Pre-award bid protests often focus on whether the solicitation provisions were ambiguous, unreasonable or favor one company over another. (File)
The Defense Information Systems Agency may be facing some uncertainties ahead now that a potential vendor has filed a pre-award protest for an upcoming $427 million cloud storage contract.
Oracle Corp. on June 25 filed the pre-award protest to the Enterprise Storage Services II contract, currently serviced by VION Corp., according to Washington Technology.
Under the contract, DISA is seeking “reliable, responsive, and cost effective storage infrastructure services of ‘on-demand’ storage capabilities,” according to acquisition documents. The vendor would acquire, install, transport, configure, support and own all related hardware, software, maintenance, licensing and services, while DISA, at several worldwide locations, would maintain day-to-day operational control of the storage environment and complete oversight responsibility.
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It’s not known why Oracle has filed the protest, but it is now unlikely that DISA will be able to award the contract this month as originally planned. The protest awaits an Oct. 3 decision from the Government Accountability Office, and until then DISA cannot make the award unless there are urgent or compelling circumstances.
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“Protests by their nature slow down the process, whether pre-award or post-award. But it’s something that, when used properly, benefits the government and the procurement community,” said Michael Hordell, partner in the government contracts practice group of Pepper Hamilton LLP.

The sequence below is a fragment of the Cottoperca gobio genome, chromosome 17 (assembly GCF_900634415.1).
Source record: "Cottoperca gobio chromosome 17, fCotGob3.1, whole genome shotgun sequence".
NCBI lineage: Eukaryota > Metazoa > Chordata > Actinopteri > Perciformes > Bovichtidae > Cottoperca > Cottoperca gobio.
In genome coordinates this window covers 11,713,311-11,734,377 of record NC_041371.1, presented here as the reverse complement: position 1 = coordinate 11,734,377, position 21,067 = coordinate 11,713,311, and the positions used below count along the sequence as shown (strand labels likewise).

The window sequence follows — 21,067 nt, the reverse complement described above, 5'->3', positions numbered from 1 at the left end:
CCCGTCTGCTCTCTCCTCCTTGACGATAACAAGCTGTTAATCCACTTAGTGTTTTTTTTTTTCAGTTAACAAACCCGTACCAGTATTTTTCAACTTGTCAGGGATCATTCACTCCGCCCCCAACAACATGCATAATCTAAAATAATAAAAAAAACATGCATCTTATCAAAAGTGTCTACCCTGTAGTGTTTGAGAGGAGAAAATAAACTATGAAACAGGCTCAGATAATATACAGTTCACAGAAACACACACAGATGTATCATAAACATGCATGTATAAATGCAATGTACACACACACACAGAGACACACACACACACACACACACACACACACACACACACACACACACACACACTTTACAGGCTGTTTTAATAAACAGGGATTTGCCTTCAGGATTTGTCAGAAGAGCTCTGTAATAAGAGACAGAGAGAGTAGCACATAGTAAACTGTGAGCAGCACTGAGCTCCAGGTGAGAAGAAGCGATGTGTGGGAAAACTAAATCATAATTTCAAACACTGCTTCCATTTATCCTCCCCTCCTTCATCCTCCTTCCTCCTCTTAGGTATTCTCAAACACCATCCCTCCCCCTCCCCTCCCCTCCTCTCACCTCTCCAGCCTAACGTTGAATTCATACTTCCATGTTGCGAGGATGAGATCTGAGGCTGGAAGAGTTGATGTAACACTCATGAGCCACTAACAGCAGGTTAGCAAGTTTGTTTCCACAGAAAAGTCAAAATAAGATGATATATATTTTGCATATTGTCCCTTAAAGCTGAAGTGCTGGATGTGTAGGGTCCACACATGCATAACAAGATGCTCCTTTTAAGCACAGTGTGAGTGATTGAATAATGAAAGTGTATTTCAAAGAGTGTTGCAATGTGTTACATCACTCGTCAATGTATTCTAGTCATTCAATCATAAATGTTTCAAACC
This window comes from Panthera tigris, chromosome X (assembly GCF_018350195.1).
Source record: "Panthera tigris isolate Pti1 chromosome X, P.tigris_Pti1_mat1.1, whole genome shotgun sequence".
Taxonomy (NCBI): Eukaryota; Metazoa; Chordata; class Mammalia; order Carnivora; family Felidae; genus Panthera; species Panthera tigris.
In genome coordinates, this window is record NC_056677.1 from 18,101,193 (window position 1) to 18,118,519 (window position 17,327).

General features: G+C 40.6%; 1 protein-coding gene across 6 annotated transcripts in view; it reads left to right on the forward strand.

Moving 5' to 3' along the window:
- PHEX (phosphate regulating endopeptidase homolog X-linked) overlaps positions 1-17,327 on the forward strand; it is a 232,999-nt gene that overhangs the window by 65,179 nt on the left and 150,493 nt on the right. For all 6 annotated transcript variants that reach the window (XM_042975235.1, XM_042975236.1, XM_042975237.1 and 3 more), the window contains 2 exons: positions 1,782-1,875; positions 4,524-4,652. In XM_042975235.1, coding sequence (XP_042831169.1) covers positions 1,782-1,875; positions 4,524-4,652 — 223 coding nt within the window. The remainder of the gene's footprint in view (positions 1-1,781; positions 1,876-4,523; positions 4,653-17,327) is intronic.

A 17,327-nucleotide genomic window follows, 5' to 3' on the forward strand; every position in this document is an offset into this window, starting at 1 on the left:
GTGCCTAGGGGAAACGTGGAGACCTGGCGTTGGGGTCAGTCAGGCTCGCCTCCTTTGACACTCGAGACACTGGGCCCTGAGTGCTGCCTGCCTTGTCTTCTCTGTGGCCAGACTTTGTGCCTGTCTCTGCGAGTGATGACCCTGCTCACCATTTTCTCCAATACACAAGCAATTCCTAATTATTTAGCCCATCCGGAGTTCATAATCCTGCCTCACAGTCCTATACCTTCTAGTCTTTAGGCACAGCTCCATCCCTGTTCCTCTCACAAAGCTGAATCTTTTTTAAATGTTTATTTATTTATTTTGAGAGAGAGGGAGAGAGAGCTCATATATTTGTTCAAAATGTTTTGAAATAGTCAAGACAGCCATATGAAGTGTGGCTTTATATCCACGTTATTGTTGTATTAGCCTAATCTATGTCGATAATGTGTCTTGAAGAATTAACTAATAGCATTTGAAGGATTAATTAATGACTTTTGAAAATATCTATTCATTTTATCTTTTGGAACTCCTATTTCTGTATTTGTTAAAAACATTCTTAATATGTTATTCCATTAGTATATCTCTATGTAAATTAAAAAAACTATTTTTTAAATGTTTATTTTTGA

There are a range of reasons for pre-award contracts, and their outcomes vary as well. In 2007 the GAO sustained a Computer Sciences Corp. protest on the grounds that DISA failed to conduct meaningful discussions with the protesters, according to a Pepper Hamilton report. In 2011 DISA canceled a solicitation for an IT engineering support services after a pre-award protest; the contract was later awarded after DISA took corrective actions, according to government documents.
“Pre-award protests are filed because upon review of the solicitation there is either certain things missing, or certain things that were included that indicate that as written the procurement is going to be restrictive of competition. Or it could be that solicitation provisions were ambiguous, the evaluation criteria or methodology is unreasonable, or the solicitation as drafted is essentially something other than full and open competition,” Hordell said. “Theoretically you could have a contract that to outside world looks competitive and fair, but to industry indicates that based on specifications it is going to favor one company over another.”
Concerns regarding competition are chief among reasons for bid protests – and they are worries that are magnified as budgets shrink and companies are forced to vie for smaller pieces of the government pie. The result: growing instances of protests, both before and after the contract awards.
“The thing to remember is that the competition is in source selection; that could mean anything from Oracle’s perspective,” said one source speaking on background. “For example, they could have insight into a competitor’s bid and think the selection criteria are weighted for the competitor.”
The DISA cloud storage contract has a ceiling value of $427 million over a four-year base period, with two one-year options.■